Pressing advice from the west*
Press wheel design for dry soils
FOR GOOD crop establishment in dry soil conditions - like in WA in 2000, 2001 and 2002 - not just any press wheels will do! At several meetings I have heard the comment, "We used one of those new fancy seeders with wide press wheels on our football club crop in dry conditions, and it didn't germinate as well as the knifepoint seeder without press wheels but with harrows, sown lap for lap."
Two important aspects of seeding that aid crop emergence are:
- seeds need to be pressed into firm undisturbed soil; and
- loose soil needs to be placed over the firmed seed.
Dwayne Beck calls these 'buffalo one' and 'buffalo two' (B1 and B2), being the natural action of buffaloes running across the US plains. Achieving B1 or B2 is not possible with wide press wheels, as they do not push the seed into firm, undisturbed soil, and they can't place loose soil over the seed. Wide press wheels firm a large area of soil over the seed. This causes more evaporation in the furrow than is possible with loose soil because of stronger capillary rise (see diagram 1 below).
So let's compare some more common systems for their effectiveness at Bland B2. Knife-point sowing, with harrows, does not push seed into firm soil (B1), but at least it puts loose soil over the seed (B2). Perhaps the best opener, in drying conditions, is the ConservaPak. This opener has an excellent B1, though its B2 ability is not always perfect. Canola establishment in dry soil at Meckering this year has been excellent with the ConservaPak.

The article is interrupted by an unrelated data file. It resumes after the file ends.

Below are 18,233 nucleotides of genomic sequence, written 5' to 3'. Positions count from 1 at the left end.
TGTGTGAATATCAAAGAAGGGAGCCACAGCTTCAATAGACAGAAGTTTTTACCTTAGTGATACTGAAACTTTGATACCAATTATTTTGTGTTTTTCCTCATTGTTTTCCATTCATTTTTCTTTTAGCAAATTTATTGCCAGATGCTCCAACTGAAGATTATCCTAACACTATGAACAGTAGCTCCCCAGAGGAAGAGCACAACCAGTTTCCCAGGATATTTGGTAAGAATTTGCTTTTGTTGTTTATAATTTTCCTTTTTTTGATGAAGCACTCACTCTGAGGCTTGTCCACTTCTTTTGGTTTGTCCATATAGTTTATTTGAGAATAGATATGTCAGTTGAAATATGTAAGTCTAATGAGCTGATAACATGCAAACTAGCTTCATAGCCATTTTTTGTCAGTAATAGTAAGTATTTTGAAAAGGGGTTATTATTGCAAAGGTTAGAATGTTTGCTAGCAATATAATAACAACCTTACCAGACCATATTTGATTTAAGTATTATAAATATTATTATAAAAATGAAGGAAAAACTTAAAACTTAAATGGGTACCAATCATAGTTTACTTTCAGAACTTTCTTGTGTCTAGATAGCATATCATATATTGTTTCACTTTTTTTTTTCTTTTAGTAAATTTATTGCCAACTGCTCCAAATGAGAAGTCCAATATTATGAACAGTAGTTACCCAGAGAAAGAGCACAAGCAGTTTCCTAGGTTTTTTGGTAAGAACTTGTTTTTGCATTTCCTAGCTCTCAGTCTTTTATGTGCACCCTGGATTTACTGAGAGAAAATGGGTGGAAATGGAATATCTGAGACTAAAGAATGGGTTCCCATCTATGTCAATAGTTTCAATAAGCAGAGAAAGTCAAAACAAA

The DBS opener, and knife-point openers with narrow press wheels, have a reasonably effective B1. They also often create a quite good B2. This is where the soil falls in from the sides of the vertical trench created by the press wheels (see diagram 2 below). V-shaped press wheels are not as effective as more vertical ones. This is because their weight is taken by the sides of the furrow, making it hard for them to press the seed, and they tend to firm the sides of the furrow, not allowing loose soil to fall in.
Double discs have an excellent B I, and often have stubble as an effective B2 in WA, although in some conditions, such as with grazed and wet stubble, there can be some emergence problems from hair-pinning. In fact, in wet conditions, it would be desirable to not use press wheels at all- or at least be able to back off their pressure. This is a problem with flat and wide press wheels where the whole weight of the seeder is taken by the press wheels.
Snake chains - for poor B2 seeders
If you have a system that gives no loose soil over the press wheels, then ' snake chains' (as Amjad of the Dept of Agriculture, Esperance WA, calls them) will help. These are chains that drag behind each opener, about 40 cm long with a large loop on the end. Farmers have been using them with good effect for many years.
Their main purpose is to tickle the sides of the presswheeled furrows to bring loose soil back into the furrow (B2). They may also help pull some trifluralin into the furrow without the extra weed stimulation that might occur with harrows.
* Excerpted from Snippets. WANTFA Farming Systems